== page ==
Have we met Pandora? In part, yes; we know something of this woman whose fugitive acrimony brings down upon her the Eryines of judgment, and because of which she incites a confession that exhausts the book. Do we wish to know more of her? That is a question I cannot answer. For Pandora, with all her poetic thaumaturgy, cannot release herself from the dangers she faces as a woman; a woman half real, half imagined. Curiously, she has little means of transforming her anguish beyond the metaphoric labyrinths she fires, save in the levitations of exhaustion. And her abyssal conjurations, where love, it seems, rarely enters, refer us to those who precede her: the Sumerian goddess Ereshkigal, the Oracle of Dodona, a Gnostic priestess of the elite Pneumatikos, a Stryga who drifts through time and place.
By focusing the work exclusively on Pandora, Alexander forecloses on more expansive interactions that would depict her from other eyes — and for whose loss he substitutes a near incantatory repetition of allusions and spells that mutes the more it is used. At the same time, Alexander provides little arc to the drama that enthralls Pandora, and what may come of it. Which leaves this reader with a question that Alexander raises, if implicitly, then takes leave of: To what end the difference between a fictive chronology of an event (our customary novel) and a poetic eruption framed as a novel that eschews externality? This is not a question of stylistic or structural stratagems; it concerns the evolution of the emotional conflicts at stake -- however portrayed -- and what allows the reader to enter them, even to adopt them as his own, in whole or in part, toward their final form. And it revolves around poignancy: of how to reveal it for those willing to meet you where, and when, you wish them to.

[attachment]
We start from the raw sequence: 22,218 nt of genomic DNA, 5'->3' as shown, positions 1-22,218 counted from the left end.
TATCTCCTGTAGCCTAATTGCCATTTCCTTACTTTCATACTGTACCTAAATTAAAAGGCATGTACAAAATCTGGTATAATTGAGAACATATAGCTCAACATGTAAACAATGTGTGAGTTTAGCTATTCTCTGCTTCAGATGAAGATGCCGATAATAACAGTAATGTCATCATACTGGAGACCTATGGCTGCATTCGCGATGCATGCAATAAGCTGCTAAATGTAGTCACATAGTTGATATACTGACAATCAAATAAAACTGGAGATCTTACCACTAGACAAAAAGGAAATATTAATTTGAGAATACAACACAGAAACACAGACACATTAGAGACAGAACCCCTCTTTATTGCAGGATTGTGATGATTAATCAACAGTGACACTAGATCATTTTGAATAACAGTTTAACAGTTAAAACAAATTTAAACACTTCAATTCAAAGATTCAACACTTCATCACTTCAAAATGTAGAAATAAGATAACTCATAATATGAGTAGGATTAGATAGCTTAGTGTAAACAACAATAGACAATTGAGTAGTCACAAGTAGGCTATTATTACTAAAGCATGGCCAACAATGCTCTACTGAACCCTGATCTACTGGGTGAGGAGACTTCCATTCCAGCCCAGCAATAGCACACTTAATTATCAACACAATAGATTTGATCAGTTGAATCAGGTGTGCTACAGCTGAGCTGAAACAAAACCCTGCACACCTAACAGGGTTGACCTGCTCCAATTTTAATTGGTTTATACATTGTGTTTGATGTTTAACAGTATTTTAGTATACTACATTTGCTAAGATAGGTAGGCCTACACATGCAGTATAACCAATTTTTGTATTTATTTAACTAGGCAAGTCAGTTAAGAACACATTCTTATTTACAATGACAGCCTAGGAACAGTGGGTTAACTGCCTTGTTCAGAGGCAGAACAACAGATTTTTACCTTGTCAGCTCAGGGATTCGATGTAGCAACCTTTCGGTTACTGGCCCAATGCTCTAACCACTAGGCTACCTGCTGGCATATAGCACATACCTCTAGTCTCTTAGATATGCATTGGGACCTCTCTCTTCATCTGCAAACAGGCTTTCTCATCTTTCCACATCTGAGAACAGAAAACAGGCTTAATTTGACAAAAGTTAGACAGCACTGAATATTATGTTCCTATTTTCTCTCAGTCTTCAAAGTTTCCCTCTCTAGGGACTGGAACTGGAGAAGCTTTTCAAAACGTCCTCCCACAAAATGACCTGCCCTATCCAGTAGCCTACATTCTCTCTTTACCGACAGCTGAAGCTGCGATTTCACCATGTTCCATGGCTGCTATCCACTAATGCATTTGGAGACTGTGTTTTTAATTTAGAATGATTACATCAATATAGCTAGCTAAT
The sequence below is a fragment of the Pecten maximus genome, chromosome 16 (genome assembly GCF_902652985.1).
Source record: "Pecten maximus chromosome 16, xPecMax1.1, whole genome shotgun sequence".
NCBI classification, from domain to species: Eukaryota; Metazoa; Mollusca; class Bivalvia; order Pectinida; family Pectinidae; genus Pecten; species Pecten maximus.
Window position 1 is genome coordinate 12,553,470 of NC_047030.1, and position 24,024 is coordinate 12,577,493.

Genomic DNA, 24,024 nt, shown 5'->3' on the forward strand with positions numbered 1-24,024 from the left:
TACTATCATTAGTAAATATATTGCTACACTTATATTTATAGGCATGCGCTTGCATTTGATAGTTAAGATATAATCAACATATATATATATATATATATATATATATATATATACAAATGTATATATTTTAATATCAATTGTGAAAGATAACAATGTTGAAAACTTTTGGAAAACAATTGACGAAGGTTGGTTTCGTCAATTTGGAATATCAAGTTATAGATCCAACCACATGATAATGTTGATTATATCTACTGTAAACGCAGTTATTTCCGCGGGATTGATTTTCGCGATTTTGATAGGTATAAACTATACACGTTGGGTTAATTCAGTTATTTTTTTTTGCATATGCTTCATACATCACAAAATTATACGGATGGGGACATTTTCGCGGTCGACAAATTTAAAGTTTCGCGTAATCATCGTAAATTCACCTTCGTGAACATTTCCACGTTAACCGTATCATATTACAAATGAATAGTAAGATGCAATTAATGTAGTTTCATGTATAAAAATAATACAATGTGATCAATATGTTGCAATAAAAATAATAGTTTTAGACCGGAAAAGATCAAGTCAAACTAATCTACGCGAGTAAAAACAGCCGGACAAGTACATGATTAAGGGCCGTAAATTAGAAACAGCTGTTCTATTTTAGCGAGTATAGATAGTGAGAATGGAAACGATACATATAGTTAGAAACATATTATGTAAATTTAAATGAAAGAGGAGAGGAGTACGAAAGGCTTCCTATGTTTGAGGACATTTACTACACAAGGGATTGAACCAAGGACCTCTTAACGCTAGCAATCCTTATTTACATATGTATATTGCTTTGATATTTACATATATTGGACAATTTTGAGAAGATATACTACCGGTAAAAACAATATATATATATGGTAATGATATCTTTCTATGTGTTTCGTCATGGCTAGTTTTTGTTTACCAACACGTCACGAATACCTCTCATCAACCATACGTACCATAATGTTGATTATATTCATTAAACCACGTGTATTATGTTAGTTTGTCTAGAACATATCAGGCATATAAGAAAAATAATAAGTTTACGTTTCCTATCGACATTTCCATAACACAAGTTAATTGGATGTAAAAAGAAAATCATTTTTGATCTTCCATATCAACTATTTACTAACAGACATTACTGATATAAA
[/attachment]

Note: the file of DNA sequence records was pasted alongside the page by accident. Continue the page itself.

This question also highlights a weakness in Alexander's book in regard to reciprocity; the kind of reciprocity between author and reader that raises the stakes, and makes of the reading an encounter that clarifies and deepens.
That this book is a summation of sorts of Alexander's interests, that it revives a sense that our epoch now blindly, now clearly, approaches a verge sans retreat, is clear. That the leap implied entails species transformation for Alexander, with prophecy its lifeblood, returns me to the character of the writing, to Pandora, and the lens that mutates within her. Is she here or there, now or then, partly temporal, spatial, sexual, intellectual, mythic, eschatological — this woman in becoming inspired by absolute divergence? Even so, I hesitate to use the term absolute for fear of already having lost Pandora within it. Human frailty is not a shadow game played out against absolutes save as an intimate drama to secure some living space. All the rest is history and theory. I would like to believe that Alexander agrees with me here.
Sunrise in Armageddon offers an infusion of risk and vibrato; its light pregnant, its heat real. Nor does it fade quickly but smolders into dusk: blood red, green blue. Despite its faults, and with all its variable densities by turns transparent and opaque, it is a book that will draw readers for whom an oracular birthing strikes home.